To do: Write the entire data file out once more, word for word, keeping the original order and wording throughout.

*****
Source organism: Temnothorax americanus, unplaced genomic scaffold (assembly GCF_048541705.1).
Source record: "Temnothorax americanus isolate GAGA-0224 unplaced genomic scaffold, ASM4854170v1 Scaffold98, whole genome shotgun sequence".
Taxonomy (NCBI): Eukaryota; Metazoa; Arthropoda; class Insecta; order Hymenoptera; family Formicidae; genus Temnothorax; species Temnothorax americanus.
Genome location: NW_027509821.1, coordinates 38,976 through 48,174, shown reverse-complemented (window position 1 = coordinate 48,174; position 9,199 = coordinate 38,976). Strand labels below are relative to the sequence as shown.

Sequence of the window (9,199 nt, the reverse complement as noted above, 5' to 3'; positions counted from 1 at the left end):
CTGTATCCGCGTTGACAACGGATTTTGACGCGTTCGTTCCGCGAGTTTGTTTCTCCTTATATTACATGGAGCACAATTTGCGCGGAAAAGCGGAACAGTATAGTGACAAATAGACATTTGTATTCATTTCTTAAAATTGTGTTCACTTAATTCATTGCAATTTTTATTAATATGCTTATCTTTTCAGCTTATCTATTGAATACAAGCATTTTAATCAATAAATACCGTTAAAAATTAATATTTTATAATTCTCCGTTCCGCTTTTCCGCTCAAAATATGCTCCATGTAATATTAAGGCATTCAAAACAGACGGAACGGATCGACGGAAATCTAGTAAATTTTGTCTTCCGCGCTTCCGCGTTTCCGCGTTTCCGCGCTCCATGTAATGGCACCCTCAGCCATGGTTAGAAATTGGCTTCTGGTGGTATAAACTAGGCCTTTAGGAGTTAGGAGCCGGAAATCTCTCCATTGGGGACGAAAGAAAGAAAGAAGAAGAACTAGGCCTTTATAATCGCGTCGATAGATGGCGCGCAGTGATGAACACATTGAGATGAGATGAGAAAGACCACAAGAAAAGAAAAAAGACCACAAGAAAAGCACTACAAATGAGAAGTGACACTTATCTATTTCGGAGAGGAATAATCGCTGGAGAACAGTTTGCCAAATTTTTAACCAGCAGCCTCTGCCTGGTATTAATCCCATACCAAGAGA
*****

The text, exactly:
Source organism: Temnothorax americanus, unplaced genomic scaffold (assembly GCF_048541705.1).
Source record: "Temnothorax americanus isolate GAGA-0224 unplaced genomic scaffold, ASM4854170v1 Scaffold98, whole genome shotgun sequence".
Taxonomy (NCBI): Eukaryota; Metazoa; Arthropoda; class Insecta; order Hymenoptera; family Formicidae; genus Temnothorax; species Temnothorax americanus.
Genome location: NW_027509821.1, coordinates 38,976 through 48,174, shown reverse-complemented (window position 1 = coordinate 48,174; position 9,199 = coordinate 38,976). Strand labels below are relative to the sequence as shown.

Sequence of the window (9,199 nt, the reverse complement as noted above, 5' to 3'; positions counted from 1 at the left end):
CTGTATCCGCGTTGACAACGGATTTTGACGCGTTCGTTCCGCGAGTTTGTTTCTCCTTATATTACATGGAGCACAATTTGCGCGGAAAAGCGGAACAGTATAGTGACAAATAGACATTTGTATTCATTTCTTAAAATTGTGTTCACTTAATTCATTGCAATTTTTATTAATATGCTTATCTTTTCAGCTTATCTATTGAATACAAGCATTTTAATCAATAAATACCGTTAAAAATTAATATTTTATAATTCTCCGTTCCGCTTTTCCGCTCAAAATATGCTCCATGTAATATTAAGGCATTCAAAACAGACGGAACGGATCGACGGAAATCTAGTAAATTTTGTCTTCCGCGCTTCCGCGTTTCCGCGTTTCCGCGCTCCATGTAATGGCACCCTCAGCCATGGTTAGAAATTGGCTTCTGGTGGTATAAACTAGGCCTTTAGGAGTTAGGAGCCGGAAATCTCTCCATTGGGGACGAAAGAAAGAAAGAAGAAGAACTAGGCCTTTATAATCGCGTCGATAGATGGCGCGCAGTGATGAACACATTGAGATGAGATGAGAAAGACCACAAGAAAAGAAAAAAGACCACAAGAAAAGCACTACAAATGAGAAGTGACACTTATCTATTTCGGAGAGGAATAATCGCTGGAGAACAGTTTGCCAAATTTTTAACCAGCAGCCTCTGCCTGGTATTAATCCCATACCAAGAGA